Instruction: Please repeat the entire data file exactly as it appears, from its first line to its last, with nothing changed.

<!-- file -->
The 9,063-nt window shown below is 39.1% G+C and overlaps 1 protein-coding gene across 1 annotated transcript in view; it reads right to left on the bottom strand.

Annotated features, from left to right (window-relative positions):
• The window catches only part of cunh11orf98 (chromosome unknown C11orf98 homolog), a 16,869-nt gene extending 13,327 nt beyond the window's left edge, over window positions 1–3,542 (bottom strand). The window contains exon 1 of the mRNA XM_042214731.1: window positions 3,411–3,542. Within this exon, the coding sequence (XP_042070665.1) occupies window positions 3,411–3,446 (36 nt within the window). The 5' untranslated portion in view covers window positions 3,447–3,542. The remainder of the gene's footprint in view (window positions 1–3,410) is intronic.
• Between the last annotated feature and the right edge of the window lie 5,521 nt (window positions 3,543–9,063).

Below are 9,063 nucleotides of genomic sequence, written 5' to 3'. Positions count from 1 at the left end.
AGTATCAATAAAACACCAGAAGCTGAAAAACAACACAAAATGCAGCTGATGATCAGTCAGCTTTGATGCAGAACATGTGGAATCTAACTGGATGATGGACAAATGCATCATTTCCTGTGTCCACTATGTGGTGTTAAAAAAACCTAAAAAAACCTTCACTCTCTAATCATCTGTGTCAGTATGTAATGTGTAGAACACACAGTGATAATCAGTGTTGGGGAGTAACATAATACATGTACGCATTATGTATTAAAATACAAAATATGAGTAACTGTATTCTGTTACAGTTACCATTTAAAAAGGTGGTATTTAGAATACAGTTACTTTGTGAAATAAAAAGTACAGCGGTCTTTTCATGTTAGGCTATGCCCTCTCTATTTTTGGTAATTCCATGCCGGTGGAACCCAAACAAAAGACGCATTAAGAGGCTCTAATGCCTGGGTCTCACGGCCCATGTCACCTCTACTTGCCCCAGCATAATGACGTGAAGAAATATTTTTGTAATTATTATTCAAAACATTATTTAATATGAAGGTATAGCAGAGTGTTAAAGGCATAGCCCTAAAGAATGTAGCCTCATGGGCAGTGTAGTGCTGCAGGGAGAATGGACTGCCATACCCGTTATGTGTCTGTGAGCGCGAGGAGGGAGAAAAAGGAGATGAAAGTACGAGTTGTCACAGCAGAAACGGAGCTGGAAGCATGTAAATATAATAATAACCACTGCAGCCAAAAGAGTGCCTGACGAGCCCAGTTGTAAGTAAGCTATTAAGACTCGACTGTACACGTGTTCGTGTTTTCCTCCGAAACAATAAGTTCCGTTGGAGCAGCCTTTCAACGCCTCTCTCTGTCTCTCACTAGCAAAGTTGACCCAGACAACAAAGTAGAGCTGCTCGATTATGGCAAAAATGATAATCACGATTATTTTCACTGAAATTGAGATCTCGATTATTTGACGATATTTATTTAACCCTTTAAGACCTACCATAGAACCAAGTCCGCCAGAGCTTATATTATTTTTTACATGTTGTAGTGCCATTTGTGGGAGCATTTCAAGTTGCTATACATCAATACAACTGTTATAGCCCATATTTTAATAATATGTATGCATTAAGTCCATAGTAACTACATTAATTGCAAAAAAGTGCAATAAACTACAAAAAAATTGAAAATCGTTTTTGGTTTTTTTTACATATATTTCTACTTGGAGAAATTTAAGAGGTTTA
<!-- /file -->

The 9,063-nt window shown below is 39.1% G+C and overlaps 1 protein-coding gene across 1 annotated transcript in view; it reads right to left on the bottom strand.

Annotated features, from left to right (window-relative positions):
• The window catches only part of cunh11orf98 (chromosome unknown C11orf98 homolog), a 16,869-nt gene extending 13,327 nt beyond the window's left edge, over window positions 1–3,542 (bottom strand). The window contains exon 1 of the mRNA XM_042214731.1: window positions 3,411–3,542. Within this exon, the coding sequence (XP_042070665.1) occupies window positions 3,411–3,446 (36 nt within the window). The 5' untranslated portion in view covers window positions 3,447–3,542. The remainder of the gene's footprint in view (window positions 1–3,410) is intronic.
• Between the last annotated feature and the right edge of the window lie 5,521 nt (window positions 3,543–9,063).

Below are 9,063 nucleotides of genomic sequence, written 5' to 3'. Positions count from 1 at the left end.
AGTATCAATAAAACACCAGAAGCTGAAAAACAACACAAAATGCAGCTGATGATCAGTCAGCTTTGATGCAGAACATGTGGAATCTAACTGGATGATGGACAAATGCATCATTTCCTGTGTCCACTATGTGGTGTTAAAAAAACCTAAAAAAACCTTCACTCTCTAATCATCTGTGTCAGTATGTAATGTGTAGAACACACAGTGATAATCAGTGTTGGGGAGTAACATAATACATGTACGCATTATGTATTAAAATACAAAATATGAGTAACTGTATTCTGTTACAGTTACCATTTAAAAAGGTGGTATTTAGAATACAGTTACTTTGTGAAATAAAAAGTACAGCGGTCTTTTCATGTTAGGCTATGCCCTCTCTATTTTTGGTAATTCCATGCCGGTGGAACCCAAACAAAAGACGCATTAAGAGGCTCTAATGCCTGGGTCTCACGGCCCATGTCACCTCTACTTGCCCCAGCATAATGACGTGAAGAAATATTTTTGTAATTATTATTCAAAACATTATTTAATATGAAGGTATAGCAGAGTGTTAAAGGCATAGCCCTAAAGAATGTAGCCTCATGGGCAGTGTAGTGCTGCAGGGAGAATGGACTGCCATACCCGTTATGTGTCTGTGAGCGCGAGGAGGGAGAAAAAGGAGATGAAAGTACGAGTTGTCACAGCAGAAACGGAGCTGGAAGCATGTAAATATAATAATAACCACTGCAGCCAAAAGAGTGCCTGACGAGCCCAGTTGTAAGTAAGCTATTAAGACTCGACTGTACACGTGTTCGTGTTTTCCTCCGAAACAATAAGTTCCGTTGGAGCAGCCTTTCAACGCCTCTCTCTGTCTCTCACTAGCAAAGTTGACCCAGACAACAAAGTAGAGCTGCTCGATTATGGCAAAAATGATAATCACGATTATTTTCACTGAAATTGAGATCTCGATTATTTGACGATATTTATTTAACCCTTTAAGACCTACCATAGAACCAAGTCCGCCAGAGCTTATATTATTTTTTACATGTTGTAGTGCCATTTGTGGGAGCATTTCAAGTTGCTATACATCAATACAACTGTTATAGCCCATATTTTAATAATATGTATGCATTAAGTCCATAGTAACTACATTAATTGCAAAAAAGTGCAATAAACTACAAAAAAATTGAAAATCGTTTTTGGTTTTTTTTACATATATTTCTACTTGGAGAAATTTAAGAGGTTTA